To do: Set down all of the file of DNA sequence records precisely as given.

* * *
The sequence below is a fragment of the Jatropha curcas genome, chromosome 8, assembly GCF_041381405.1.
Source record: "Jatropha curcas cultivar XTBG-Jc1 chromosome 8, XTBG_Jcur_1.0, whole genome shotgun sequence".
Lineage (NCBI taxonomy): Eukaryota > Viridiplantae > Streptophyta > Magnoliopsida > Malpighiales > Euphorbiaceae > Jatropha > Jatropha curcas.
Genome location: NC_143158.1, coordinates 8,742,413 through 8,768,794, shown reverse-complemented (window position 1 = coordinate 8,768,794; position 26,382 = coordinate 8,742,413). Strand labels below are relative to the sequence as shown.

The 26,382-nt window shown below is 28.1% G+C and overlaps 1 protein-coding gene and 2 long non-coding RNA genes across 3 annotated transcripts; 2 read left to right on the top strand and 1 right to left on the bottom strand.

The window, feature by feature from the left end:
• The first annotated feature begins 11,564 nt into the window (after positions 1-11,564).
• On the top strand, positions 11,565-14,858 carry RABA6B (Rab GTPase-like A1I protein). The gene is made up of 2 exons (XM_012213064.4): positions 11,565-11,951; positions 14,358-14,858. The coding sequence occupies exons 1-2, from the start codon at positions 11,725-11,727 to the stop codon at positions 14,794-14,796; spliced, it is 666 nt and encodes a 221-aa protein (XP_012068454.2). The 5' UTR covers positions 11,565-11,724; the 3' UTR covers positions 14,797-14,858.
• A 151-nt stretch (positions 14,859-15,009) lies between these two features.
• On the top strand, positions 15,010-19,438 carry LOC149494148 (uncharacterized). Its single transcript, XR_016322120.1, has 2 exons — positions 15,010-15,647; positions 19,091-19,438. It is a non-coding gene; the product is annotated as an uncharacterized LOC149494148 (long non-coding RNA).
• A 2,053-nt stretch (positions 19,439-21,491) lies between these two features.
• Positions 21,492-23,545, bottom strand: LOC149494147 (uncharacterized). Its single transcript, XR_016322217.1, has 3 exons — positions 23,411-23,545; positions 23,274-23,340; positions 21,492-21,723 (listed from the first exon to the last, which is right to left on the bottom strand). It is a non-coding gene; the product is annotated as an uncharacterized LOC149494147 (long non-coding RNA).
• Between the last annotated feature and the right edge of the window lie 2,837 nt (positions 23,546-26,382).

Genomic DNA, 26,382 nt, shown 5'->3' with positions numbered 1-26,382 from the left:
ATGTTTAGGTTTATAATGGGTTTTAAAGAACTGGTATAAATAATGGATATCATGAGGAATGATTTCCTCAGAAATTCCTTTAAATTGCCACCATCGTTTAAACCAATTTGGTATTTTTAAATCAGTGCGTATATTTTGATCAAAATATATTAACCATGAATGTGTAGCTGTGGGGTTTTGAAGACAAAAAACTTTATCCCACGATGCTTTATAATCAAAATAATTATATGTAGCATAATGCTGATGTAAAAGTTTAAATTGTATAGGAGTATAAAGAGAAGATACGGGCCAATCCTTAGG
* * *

The sequence below is a fragment of the Jatropha curcas genome, chromosome 8, assembly GCF_041381405.1.
Source record: "Jatropha curcas cultivar XTBG-Jc1 chromosome 8, XTBG_Jcur_1.0, whole genome shotgun sequence".
Lineage (NCBI taxonomy): Eukaryota > Viridiplantae > Streptophyta > Magnoliopsida > Malpighiales > Euphorbiaceae > Jatropha > Jatropha curcas.
Genome location: NC_143158.1, coordinates 8,742,413 through 8,768,794, shown reverse-complemented (window position 1 = coordinate 8,768,794; position 26,382 = coordinate 8,742,413). Strand labels below are relative to the sequence as shown.

The 26,382-nt window shown below is 28.1% G+C and overlaps 1 protein-coding gene and 2 long non-coding RNA genes across 3 annotated transcripts; 2 read left to right on the top strand and 1 right to left on the bottom strand.

The window, feature by feature from the left end:
• The first annotated feature begins 11,564 nt into the window (after positions 1-11,564).
• On the top strand, positions 11,565-14,858 carry RABA6B (Rab GTPase-like A1I protein). The gene is made up of 2 exons (XM_012213064.4): positions 11,565-11,951; positions 14,358-14,858. The coding sequence occupies exons 1-2, from the start codon at positions 11,725-11,727 to the stop codon at positions 14,794-14,796; spliced, it is 666 nt and encodes a 221-aa protein (XP_012068454.2). The 5' UTR covers positions 11,565-11,724; the 3' UTR covers positions 14,797-14,858.
• A 151-nt stretch (positions 14,859-15,009) lies between these two features.
• On the top strand, positions 15,010-19,438 carry LOC149494148 (uncharacterized). Its single transcript, XR_016322120.1, has 2 exons — positions 15,010-15,647; positions 19,091-19,438. It is a non-coding gene; the product is annotated as an uncharacterized LOC149494148 (long non-coding RNA).
• A 2,053-nt stretch (positions 19,439-21,491) lies between these two features.
• Positions 21,492-23,545, bottom strand: LOC149494147 (uncharacterized). Its single transcript, XR_016322217.1, has 3 exons — positions 23,411-23,545; positions 23,274-23,340; positions 21,492-21,723 (listed from the first exon to the last, which is right to left on the bottom strand). It is a non-coding gene; the product is annotated as an uncharacterized LOC149494147 (long non-coding RNA).
• Between the last annotated feature and the right edge of the window lie 2,837 nt (positions 23,546-26,382).

Genomic DNA, 26,382 nt, shown 5'->3' with positions numbered 1-26,382 from the left:
ATGTTTAGGTTTATAATGGGTTTTAAAGAACTGGTATAAATAATGGATATCATGAGGAATGATTTCCTCAGAAATTCCTTTAAATTGCCACCATCGTTTAAACCAATTTGGTATTTTTAAATCAGTGCGTATATTTTGATCAAAATATATTAACCATGAATGTGTAGCTGTGGGGTTTTGAAGACAAAAAACTTTATCCCACGATGCTTTATAATCAAAATAATTATATGTAGCATAATGCTGATGTAAAAGTTTAAATTGTATAGGAGTATAAAGAGAAGATACGGGCCAATCCTTAGG